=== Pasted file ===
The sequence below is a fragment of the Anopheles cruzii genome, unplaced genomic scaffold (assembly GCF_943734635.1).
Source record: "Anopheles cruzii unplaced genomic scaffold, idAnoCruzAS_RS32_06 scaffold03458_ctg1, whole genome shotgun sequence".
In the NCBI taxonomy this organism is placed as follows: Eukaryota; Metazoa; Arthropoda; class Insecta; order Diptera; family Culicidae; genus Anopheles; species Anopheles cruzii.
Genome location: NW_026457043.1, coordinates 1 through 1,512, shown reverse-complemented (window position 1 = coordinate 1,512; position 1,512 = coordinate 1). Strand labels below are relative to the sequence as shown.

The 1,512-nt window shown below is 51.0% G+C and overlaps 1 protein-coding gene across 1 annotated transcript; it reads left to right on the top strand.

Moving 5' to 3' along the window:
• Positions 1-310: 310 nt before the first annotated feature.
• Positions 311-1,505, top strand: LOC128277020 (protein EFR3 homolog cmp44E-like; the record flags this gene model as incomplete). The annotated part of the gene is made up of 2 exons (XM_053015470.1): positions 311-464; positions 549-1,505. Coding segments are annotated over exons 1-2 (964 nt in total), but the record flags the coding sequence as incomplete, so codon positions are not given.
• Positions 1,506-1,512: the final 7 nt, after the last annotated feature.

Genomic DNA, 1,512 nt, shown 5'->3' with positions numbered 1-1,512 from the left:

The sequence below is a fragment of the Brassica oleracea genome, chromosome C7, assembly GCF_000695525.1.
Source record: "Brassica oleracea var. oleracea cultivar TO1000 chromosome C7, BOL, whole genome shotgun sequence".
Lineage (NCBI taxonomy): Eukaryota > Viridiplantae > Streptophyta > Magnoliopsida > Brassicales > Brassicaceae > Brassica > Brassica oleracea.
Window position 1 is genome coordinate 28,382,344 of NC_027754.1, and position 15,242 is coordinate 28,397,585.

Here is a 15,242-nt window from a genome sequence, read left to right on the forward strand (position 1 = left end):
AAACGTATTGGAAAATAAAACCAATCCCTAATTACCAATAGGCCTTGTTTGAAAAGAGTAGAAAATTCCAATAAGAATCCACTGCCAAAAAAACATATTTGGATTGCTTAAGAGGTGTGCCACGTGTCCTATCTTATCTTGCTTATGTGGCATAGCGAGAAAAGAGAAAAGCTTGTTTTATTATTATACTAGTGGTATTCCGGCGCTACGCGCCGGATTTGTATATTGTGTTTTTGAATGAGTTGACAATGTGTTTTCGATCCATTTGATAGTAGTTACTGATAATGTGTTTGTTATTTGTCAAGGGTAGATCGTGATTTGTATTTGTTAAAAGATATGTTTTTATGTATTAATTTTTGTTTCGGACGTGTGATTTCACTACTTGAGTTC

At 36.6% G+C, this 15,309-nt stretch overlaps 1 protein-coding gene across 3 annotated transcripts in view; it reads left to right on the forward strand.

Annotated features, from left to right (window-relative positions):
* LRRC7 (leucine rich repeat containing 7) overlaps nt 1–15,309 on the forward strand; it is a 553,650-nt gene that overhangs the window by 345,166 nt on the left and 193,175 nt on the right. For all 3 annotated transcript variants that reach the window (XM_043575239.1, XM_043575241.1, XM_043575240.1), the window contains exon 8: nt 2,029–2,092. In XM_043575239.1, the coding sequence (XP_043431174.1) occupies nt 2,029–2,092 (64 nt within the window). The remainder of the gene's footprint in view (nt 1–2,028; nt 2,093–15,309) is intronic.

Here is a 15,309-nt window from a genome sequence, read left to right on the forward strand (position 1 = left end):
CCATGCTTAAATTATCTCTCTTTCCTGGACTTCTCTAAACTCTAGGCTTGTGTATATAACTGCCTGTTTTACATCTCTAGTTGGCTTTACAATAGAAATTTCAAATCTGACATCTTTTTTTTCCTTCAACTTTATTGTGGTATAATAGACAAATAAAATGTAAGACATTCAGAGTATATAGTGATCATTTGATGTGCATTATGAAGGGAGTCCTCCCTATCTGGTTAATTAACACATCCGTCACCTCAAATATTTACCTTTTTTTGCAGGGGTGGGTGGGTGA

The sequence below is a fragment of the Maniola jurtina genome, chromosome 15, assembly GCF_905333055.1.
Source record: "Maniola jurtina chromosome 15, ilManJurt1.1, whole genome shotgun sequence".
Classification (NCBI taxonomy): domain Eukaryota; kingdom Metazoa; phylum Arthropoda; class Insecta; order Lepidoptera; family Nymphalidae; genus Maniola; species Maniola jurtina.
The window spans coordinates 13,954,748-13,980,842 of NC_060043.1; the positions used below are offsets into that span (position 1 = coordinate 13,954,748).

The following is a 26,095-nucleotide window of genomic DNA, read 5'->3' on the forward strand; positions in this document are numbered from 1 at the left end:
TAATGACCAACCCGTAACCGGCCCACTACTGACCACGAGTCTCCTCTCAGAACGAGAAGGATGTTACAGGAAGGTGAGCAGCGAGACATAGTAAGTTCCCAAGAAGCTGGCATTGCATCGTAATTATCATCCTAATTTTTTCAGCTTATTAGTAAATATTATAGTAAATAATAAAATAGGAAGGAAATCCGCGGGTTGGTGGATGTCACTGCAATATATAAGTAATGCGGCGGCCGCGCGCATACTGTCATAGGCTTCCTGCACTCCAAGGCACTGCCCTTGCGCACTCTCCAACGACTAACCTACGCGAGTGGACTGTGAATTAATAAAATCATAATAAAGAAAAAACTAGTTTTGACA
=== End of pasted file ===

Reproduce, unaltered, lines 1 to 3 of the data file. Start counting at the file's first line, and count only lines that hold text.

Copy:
The sequence below is a fragment of the Anopheles cruzii genome, unplaced genomic scaffold (assembly GCF_943734635.1).
Source record: "Anopheles cruzii unplaced genomic scaffold, idAnoCruzAS_RS32_06 scaffold03458_ctg1, whole genome shotgun sequence".
In the NCBI taxonomy this organism is placed as follows: Eukaryota; Metazoa; Arthropoda; class Insecta; order Diptera; family Culicidae; genus Anopheles; species Anopheles cruzii.